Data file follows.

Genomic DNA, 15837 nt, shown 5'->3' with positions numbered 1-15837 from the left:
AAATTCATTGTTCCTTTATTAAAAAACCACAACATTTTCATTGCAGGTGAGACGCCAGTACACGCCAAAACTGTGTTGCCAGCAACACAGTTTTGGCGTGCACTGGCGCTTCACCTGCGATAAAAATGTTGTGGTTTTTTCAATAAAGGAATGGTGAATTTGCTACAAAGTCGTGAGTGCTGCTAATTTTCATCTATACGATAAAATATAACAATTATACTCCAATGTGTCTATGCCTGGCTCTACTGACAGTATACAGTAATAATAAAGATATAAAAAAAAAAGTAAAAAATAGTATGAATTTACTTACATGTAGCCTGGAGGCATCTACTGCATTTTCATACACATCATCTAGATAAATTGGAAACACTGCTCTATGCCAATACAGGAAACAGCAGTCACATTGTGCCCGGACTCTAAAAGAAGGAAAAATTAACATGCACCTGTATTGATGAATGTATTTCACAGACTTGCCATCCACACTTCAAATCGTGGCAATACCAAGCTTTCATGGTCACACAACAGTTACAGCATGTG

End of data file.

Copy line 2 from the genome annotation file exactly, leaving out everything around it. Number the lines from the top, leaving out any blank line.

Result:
AAATTCATTGTTCCTTTATTAAAAAACCACAACATTTTCATTGCAGGTGAGACGCCAGTACACGCCAAAACTGTGTTGCCAGCAACACAGTTTTGGCGTGCACTGGCGCTTCACCTGCGATAAAAATGTTGTGGTTTTTTCAATAAAGGAATGGTGAATTTGCTACAAAGTCGTGAGTGCTGCTAATTTTCATCTATACGATAAAATATAACAATTATACTCCAATGTGTCTATGCCTGGCTCTACTGACAGTATACAGTAATAATAAAGATATAAAAAAAAAAGTAAAAAATAGTATGAATTTACTTACATGTAGCCTGGAGGCATCTACTGCATTTTCATACACATCATCTAGATAAATTGGAAACACTGCTCTATGCCAATACAGGAAACAGCAGTCACATTGTGCCCGGACTCTAAAAGAAGGAAAAATTAACATGCACCTGTATTGATGAATGTATTTCACAGACTTGCCATCCACACTTCAAATCGTGGCAATACCAAGCTTTCATGGTCACACAACAGTTACAGCATGTG